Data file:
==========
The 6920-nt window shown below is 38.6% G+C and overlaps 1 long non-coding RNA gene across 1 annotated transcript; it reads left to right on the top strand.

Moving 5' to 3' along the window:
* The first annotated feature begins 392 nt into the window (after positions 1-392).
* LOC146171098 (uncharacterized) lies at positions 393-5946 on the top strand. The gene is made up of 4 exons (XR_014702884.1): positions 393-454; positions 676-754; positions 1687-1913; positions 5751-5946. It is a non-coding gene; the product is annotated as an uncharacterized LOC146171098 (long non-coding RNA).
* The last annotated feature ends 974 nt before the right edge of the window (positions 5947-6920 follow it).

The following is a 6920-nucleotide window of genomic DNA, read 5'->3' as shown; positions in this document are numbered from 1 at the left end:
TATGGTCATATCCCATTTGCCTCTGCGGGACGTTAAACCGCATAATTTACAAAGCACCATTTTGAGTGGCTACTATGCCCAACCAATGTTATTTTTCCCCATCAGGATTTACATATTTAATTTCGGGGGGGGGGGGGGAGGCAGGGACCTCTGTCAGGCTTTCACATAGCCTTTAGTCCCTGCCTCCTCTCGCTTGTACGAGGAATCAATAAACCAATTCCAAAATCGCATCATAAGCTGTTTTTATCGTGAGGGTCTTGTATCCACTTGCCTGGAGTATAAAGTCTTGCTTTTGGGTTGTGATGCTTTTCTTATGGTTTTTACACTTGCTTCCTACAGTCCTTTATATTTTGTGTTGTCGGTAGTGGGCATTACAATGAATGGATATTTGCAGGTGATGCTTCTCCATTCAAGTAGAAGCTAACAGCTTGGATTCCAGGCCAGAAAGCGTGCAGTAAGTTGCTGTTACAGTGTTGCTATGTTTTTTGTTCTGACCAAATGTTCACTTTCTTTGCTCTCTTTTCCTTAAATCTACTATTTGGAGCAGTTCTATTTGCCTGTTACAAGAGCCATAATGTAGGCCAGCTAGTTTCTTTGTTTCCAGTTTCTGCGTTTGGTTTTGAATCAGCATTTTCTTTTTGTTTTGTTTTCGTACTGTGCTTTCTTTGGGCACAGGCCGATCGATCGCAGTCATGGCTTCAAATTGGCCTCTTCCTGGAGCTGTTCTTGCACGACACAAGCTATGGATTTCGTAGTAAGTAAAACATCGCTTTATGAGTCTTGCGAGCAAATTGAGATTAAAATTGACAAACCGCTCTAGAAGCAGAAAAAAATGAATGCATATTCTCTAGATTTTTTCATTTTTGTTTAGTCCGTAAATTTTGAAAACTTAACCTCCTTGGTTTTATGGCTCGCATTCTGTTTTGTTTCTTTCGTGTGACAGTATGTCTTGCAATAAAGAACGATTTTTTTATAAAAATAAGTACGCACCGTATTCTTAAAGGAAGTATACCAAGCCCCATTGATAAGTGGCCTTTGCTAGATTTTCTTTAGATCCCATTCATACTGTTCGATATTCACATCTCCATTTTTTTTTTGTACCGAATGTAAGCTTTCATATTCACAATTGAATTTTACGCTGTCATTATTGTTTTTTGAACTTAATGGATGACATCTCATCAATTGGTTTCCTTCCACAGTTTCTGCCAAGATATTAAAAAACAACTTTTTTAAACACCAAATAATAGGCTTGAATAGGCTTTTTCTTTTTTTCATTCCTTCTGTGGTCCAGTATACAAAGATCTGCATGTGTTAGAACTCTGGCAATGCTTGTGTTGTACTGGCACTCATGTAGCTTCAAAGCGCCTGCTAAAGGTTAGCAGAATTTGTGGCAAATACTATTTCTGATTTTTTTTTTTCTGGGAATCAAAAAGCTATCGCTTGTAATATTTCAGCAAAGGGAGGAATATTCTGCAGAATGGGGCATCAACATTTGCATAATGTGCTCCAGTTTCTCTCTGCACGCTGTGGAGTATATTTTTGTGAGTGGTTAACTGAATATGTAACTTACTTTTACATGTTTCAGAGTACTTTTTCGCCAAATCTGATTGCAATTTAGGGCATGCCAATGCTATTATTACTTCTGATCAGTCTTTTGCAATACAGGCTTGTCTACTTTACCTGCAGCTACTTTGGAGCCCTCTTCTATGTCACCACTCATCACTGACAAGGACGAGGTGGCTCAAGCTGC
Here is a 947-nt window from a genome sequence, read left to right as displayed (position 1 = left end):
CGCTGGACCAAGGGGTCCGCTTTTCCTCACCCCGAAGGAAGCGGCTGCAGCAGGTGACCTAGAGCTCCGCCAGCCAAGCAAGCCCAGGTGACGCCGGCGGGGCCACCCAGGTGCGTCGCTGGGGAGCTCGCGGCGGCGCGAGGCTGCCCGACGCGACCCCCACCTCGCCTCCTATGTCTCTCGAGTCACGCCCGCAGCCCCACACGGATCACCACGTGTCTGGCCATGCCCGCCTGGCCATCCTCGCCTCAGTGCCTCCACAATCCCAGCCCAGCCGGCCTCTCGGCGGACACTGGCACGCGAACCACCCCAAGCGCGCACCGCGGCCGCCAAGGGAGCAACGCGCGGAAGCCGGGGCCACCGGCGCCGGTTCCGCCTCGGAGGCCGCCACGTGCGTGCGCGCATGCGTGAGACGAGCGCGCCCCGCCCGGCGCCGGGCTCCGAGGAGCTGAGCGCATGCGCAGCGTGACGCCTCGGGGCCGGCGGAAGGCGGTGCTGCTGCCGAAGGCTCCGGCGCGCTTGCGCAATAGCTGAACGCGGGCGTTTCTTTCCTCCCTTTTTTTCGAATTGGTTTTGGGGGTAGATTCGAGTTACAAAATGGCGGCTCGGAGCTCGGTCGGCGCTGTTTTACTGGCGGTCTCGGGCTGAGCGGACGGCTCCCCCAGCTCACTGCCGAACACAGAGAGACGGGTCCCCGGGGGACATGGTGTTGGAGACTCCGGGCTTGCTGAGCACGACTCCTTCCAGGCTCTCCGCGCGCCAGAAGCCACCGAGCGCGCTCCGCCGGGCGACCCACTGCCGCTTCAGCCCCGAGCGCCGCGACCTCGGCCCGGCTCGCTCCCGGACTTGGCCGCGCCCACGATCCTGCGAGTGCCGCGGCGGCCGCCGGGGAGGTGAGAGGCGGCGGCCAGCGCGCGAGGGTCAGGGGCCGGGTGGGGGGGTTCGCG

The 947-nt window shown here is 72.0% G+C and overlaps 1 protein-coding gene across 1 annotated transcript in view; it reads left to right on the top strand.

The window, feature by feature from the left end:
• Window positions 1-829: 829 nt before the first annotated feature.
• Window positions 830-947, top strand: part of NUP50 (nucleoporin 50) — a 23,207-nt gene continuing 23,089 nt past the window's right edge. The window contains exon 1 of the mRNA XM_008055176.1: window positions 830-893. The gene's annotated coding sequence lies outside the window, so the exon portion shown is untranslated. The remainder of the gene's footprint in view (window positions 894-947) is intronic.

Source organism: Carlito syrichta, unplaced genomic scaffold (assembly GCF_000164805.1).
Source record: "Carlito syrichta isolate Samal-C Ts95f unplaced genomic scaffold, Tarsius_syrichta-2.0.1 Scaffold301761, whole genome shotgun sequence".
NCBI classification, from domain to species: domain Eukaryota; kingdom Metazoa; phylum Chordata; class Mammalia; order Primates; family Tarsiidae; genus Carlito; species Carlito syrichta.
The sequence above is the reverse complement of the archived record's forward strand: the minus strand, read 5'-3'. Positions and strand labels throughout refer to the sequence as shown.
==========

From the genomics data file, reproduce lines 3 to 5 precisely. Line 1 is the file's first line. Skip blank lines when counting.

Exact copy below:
* The first annotated feature begins 392 nt into the window (after positions 1-392).
* LOC146171098 (uncharacterized) lies at positions 393-5946 on the top strand. The gene is made up of 4 exons (XR_014702884.1): positions 393-454; positions 676-754; positions 1687-1913; positions 5751-5946. It is a non-coding gene; the product is annotated as an uncharacterized LOC146171098 (long non-coding RNA).
* The last annotated feature ends 974 nt before the right edge of the window (positions 5947-6920 follow it).